The Virtualized Domain Controller (VDC) cloning feature that is introduced in Windows Server 2012 implements a new event ID 2224 to report on why cloning failed.
For example, an event that resembles the following is logged:
Log Name: Directory Service Source: Microsoft-Windows-ActiveDirectory_DomainService Date: 8/8/2012 12:11:25 PM Event ID: 2224 Task Category: None Level: Error Keywords: User: SYSTEM Computer: DC2-FULL.root.fabrikam.com Description: Virtual domain controller cloning failed. The following %1 Managed Service Account(s) exist on the cloned machine:
%2 For cloning to succeed, all Managed Service Accounts must be removed. This can be done using the Remove-ADComputerServiceAccount PowerShell cmdlet.
However, the information in this event is incorrect or provides incomplete guidance:
The event does not state the kind of Managed Service Account that exists on the cloned machine.
The event does not provide the correct Windows PowerShell cmdlet.
Managed Service Accounts
VDC does not support the stand-alone Managed Service Accounts (sMSA) that are introduced in Windows Server 2008 R2. An sMSA cannot exist on more than one computer at the same time. Therefore, Windows detects sMSAs and prevents cloning.
For more information about sMSAs, see the following web pages:
Group Managed Service Accounts (gMSAs) can exist on multiple computers, and cloning does not block gMSAs. Nevertheless, you must make sure that the new clone computer is authorized to use the gMSA. If authorization is provided through group membership, gMSA works automatically on a clone. This occurs because all group memberships are copied during cloning. However, if the gMSA authorization comes through the direct computer account, you must use the Set-AdServiceAccount Windows PowerShell cmdlet together with the following argument to authorize the clone:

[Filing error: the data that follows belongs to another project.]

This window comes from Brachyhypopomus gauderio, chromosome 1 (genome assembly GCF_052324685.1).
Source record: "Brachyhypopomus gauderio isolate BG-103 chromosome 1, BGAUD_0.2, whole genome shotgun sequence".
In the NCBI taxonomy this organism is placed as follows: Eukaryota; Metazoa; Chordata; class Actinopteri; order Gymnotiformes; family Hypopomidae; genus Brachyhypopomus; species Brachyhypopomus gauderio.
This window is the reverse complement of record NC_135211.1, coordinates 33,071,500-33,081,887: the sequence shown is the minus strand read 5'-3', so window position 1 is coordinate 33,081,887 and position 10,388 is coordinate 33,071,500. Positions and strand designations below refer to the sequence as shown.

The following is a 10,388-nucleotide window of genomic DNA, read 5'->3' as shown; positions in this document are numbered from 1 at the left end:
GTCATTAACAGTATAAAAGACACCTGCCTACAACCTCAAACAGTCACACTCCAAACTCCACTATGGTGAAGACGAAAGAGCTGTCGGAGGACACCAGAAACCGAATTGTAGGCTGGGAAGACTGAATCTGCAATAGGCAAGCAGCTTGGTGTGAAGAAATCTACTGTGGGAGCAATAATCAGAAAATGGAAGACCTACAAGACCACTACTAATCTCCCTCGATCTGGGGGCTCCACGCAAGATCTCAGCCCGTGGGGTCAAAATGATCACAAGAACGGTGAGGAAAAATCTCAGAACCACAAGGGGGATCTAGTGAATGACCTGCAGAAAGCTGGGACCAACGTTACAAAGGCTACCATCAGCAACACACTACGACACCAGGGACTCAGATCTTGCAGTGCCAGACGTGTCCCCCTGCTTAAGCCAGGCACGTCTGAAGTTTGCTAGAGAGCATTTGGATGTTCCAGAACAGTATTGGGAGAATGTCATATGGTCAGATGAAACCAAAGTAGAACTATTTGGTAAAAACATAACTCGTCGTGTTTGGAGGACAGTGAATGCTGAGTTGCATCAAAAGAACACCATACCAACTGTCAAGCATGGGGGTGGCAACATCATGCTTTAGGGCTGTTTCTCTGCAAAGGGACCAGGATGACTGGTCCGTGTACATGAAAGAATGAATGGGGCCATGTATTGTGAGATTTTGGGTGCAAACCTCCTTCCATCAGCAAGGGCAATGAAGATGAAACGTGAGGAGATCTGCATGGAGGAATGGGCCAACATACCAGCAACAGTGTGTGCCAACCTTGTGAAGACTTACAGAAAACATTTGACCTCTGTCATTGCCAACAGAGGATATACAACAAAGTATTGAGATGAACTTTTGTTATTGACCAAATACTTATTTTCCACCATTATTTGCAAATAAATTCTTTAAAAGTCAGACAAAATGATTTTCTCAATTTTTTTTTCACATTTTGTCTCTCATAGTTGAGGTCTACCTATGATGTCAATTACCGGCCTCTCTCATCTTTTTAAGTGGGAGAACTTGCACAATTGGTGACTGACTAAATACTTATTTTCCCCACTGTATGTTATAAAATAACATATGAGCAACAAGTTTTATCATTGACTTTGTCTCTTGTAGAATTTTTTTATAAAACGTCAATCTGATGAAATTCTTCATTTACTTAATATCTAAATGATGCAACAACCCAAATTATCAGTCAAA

For more information about gMSA, go to the following Microsoft TechNet websites:
To uninstall the sMSA from the source computer, do not use the Remove-ADComputerServiceAccount cmdlet. That cmdlet deletes Managed Service Accounts from Active Directory Domain Services and would cause an outage on the source computer. Instead, use the following cmdlet to temporarily uninstall the sMSA from the source computer:
To temporarily uninstall the sMSA from the source computer, follow these steps:
On the source computer that is to be cloned, run the following Windows PowerShell cmdlet:
Uninstall-AdServiceAccount -identity <name of the managed service account>
Shut down the source computer, and then copy the source computer for cloning.
Start the source computer, and add the MSA back by using the following cmdlet:
Install-AdServiceAccount -identity <name of the managed service account>
Note If you already tried to clone the domain controller and were blocked, run the Uninstall-AdServiceAccount cmdlet on the clone while Directory Services Repair Mode (DSRM) is running. Then, remove the DSRM safe boot option, and retry cloning. To do this, run the following command: